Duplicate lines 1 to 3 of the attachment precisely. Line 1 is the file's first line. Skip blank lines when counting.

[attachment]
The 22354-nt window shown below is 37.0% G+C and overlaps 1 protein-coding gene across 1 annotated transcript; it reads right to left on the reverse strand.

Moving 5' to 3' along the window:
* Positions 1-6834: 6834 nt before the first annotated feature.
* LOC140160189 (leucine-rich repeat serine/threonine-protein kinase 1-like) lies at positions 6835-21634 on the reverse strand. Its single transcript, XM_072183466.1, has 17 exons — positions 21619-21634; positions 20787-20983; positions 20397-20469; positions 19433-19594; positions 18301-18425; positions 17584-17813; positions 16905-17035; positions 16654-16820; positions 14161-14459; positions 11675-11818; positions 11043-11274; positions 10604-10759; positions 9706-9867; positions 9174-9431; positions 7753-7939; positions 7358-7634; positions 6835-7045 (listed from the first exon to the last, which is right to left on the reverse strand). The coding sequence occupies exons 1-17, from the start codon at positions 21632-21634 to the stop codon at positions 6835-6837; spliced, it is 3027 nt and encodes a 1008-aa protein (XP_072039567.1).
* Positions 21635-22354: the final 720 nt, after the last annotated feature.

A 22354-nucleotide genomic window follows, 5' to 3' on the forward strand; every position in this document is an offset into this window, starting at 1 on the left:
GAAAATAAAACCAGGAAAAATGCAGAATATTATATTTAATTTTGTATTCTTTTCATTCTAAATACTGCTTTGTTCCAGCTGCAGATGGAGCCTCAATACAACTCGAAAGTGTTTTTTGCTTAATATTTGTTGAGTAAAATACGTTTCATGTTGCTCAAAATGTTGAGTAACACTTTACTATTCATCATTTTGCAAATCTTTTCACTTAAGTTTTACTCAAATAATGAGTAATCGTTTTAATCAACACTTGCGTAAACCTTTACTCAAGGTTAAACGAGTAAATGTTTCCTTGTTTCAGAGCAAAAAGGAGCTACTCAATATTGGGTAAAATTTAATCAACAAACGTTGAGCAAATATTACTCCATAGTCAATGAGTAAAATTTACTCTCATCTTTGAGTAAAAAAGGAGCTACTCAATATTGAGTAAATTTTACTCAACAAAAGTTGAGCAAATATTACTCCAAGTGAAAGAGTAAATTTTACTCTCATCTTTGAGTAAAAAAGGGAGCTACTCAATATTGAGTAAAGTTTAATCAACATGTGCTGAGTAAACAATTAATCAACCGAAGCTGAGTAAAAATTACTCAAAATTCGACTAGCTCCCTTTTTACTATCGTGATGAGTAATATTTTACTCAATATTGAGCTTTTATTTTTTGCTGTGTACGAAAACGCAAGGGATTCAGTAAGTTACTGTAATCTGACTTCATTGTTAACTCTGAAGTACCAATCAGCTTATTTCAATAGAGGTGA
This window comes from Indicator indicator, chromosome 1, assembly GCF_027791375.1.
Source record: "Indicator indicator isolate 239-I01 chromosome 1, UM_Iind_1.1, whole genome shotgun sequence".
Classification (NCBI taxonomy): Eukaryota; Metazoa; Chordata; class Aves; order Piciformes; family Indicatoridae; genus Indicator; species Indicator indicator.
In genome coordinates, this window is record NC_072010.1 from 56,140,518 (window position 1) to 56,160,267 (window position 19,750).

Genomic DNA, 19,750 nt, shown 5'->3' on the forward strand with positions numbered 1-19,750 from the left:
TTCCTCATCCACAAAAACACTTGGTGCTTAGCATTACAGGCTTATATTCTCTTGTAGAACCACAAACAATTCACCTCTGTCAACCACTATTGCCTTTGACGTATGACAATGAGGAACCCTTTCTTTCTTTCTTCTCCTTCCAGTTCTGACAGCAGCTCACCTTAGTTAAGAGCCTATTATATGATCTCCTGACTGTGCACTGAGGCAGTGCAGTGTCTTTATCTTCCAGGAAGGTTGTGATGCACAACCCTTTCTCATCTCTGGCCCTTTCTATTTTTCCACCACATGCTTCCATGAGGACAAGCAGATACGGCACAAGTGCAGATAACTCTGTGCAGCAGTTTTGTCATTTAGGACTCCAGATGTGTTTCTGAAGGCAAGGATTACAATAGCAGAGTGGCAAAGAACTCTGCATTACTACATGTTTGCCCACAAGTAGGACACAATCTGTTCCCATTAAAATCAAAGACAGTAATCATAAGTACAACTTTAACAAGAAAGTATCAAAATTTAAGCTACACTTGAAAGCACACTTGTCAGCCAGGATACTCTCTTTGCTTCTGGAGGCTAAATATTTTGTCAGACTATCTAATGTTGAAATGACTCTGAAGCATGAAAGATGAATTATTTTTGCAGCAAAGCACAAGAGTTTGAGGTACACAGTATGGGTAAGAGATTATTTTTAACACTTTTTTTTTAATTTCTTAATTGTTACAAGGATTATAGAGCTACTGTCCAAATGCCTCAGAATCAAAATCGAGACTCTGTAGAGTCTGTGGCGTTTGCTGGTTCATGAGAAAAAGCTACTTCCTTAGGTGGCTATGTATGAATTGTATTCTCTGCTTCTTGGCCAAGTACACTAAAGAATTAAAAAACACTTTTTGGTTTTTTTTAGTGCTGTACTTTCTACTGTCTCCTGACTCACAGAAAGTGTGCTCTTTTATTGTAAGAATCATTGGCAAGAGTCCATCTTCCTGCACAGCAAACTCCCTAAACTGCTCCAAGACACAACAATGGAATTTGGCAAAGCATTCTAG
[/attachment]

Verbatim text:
The 22354-nt window shown below is 37.0% G+C and overlaps 1 protein-coding gene across 1 annotated transcript; it reads right to left on the reverse strand.

Moving 5' to 3' along the window:
* Positions 1-6834: 6834 nt before the first annotated feature.